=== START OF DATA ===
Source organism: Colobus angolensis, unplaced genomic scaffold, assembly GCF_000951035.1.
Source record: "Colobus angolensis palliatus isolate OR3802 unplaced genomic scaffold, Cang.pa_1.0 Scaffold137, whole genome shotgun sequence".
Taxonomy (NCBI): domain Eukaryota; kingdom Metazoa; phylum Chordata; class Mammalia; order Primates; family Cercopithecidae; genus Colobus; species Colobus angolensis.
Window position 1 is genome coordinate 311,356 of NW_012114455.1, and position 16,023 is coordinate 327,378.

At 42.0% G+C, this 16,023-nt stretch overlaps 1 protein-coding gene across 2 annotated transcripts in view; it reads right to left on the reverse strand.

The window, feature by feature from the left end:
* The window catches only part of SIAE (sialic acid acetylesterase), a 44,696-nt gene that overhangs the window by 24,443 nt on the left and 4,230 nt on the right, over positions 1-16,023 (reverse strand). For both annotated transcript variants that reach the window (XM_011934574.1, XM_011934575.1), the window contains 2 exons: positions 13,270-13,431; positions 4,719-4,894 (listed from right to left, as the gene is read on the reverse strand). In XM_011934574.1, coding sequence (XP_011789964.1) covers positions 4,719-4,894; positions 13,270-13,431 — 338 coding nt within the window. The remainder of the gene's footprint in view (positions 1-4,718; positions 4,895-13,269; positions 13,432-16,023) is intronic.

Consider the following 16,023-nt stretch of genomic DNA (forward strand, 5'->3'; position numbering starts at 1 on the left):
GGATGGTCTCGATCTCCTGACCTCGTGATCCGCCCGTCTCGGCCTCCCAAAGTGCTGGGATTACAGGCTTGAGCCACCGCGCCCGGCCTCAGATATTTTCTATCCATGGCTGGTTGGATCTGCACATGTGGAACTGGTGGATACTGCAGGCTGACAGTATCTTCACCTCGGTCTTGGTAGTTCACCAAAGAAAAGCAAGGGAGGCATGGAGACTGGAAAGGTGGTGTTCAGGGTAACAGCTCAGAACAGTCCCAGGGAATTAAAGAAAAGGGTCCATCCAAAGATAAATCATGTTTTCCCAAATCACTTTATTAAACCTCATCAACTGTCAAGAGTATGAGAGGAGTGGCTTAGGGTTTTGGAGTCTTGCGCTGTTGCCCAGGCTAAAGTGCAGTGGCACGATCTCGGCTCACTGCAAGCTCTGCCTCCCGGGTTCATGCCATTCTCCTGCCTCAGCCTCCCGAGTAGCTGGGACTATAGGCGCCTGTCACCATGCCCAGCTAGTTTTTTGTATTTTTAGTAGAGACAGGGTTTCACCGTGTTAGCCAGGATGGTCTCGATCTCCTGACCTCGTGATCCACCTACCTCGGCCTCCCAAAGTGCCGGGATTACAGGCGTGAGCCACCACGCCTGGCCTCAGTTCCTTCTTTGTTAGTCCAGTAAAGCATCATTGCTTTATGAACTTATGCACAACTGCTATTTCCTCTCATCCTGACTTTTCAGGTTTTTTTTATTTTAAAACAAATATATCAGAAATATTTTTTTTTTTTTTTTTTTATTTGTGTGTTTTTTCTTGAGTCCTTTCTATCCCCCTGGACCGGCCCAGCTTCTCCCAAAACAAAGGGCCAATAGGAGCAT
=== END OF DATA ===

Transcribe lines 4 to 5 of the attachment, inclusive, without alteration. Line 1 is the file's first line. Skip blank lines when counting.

Window position 1 is genome coordinate 311,356 of NW_012114455.1, and position 16,023 is coordinate 327,378.

At 42.0% G+C, this 16,023-nt stretch overlaps 1 protein-coding gene across 2 annotated transcripts in view; it reads right to left on the reverse strand.